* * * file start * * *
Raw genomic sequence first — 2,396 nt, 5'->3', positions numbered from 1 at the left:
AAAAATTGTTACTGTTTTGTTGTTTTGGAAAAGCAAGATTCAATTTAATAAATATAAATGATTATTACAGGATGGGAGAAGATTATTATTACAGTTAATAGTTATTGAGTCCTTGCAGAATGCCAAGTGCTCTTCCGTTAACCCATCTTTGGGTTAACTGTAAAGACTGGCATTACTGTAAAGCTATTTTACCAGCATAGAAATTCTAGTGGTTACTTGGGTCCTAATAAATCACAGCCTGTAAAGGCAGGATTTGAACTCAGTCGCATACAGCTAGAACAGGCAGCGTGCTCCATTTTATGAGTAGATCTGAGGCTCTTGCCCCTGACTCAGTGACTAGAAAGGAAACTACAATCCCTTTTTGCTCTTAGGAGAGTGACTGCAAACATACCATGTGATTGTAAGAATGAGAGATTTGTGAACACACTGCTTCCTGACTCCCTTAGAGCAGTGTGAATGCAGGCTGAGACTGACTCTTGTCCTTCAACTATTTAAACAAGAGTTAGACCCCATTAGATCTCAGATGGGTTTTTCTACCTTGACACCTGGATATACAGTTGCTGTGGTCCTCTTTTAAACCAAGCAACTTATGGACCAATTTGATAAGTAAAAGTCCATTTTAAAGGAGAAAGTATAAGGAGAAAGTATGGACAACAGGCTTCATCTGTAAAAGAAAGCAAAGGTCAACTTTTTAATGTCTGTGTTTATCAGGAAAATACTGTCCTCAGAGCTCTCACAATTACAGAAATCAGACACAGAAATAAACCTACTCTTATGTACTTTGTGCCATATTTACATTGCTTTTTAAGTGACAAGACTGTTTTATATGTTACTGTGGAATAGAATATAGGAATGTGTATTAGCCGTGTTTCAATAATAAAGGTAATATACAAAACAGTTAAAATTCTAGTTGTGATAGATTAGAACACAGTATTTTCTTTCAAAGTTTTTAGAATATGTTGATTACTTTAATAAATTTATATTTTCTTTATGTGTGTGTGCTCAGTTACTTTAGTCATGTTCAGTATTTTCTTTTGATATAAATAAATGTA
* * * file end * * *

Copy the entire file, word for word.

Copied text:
Raw genomic sequence first — 2,396 nt, 5'->3', positions numbered from 1 at the left:
AAAAATTGTTACTGTTTTGTTGTTTTGGAAAAGCAAGATTCAATTTAATAAATATAAATGATTATTACAGGATGGGAGAAGATTATTATTACAGTTAATAGTTATTGAGTCCTTGCAGAATGCCAAGTGCTCTTCCGTTAACCCATCTTTGGGTTAACTGTAAAGACTGGCATTACTGTAAAGCTATTTTACCAGCATAGAAATTCTAGTGGTTACTTGGGTCCTAATAAATCACAGCCTGTAAAGGCAGGATTTGAACTCAGTCGCATACAGCTAGAACAGGCAGCGTGCTCCATTTTATGAGTAGATCTGAGGCTCTTGCCCCTGACTCAGTGACTAGAAAGGAAACTACAATCCCTTTTTGCTCTTAGGAGAGTGACTGCAAACATACCATGTGATTGTAAGAATGAGAGATTTGTGAACACACTGCTTCCTGACTCCCTTAGAGCAGTGTGAATGCAGGCTGAGACTGACTCTTGTCCTTCAACTATTTAAACAAGAGTTAGACCCCATTAGATCTCAGATGGGTTTTTCTACCTTGACACCTGGATATACAGTTGCTGTGGTCCTCTTTTAAACCAAGCAACTTATGGACCAATTTGATAAGTAAAAGTCCATTTTAAAGGAGAAAGTATAAGGAGAAAGTATGGACAACAGGCTTCATCTGTAAAAGAAAGCAAAGGTCAACTTTTTAATGTCTGTGTTTATCAGGAAAATACTGTCCTCAGAGCTCTCACAATTACAGAAATCAGACACAGAAATAAACCTACTCTTATGTACTTTGTGCCATATTTACATTGCTTTTTAAGTGACAAGACTGTTTTATATGTTACTGTGGAATAGAATATAGGAATGTGTATTAGCCGTGTTTCAATAATAAAGGTAATATACAAAACAGTTAAAATTCTAGTTGTGATAGATTAGAACACAGTATTTTCTTTCAAAGTTTTTAGAATATGTTGATTACTTTAATAAATTTATATTTTCTTTATGTGTGTGTGCTCAGTTACTTTAGTCATGTTCAGTATTTTCTTTTGATATAAATAAATGTA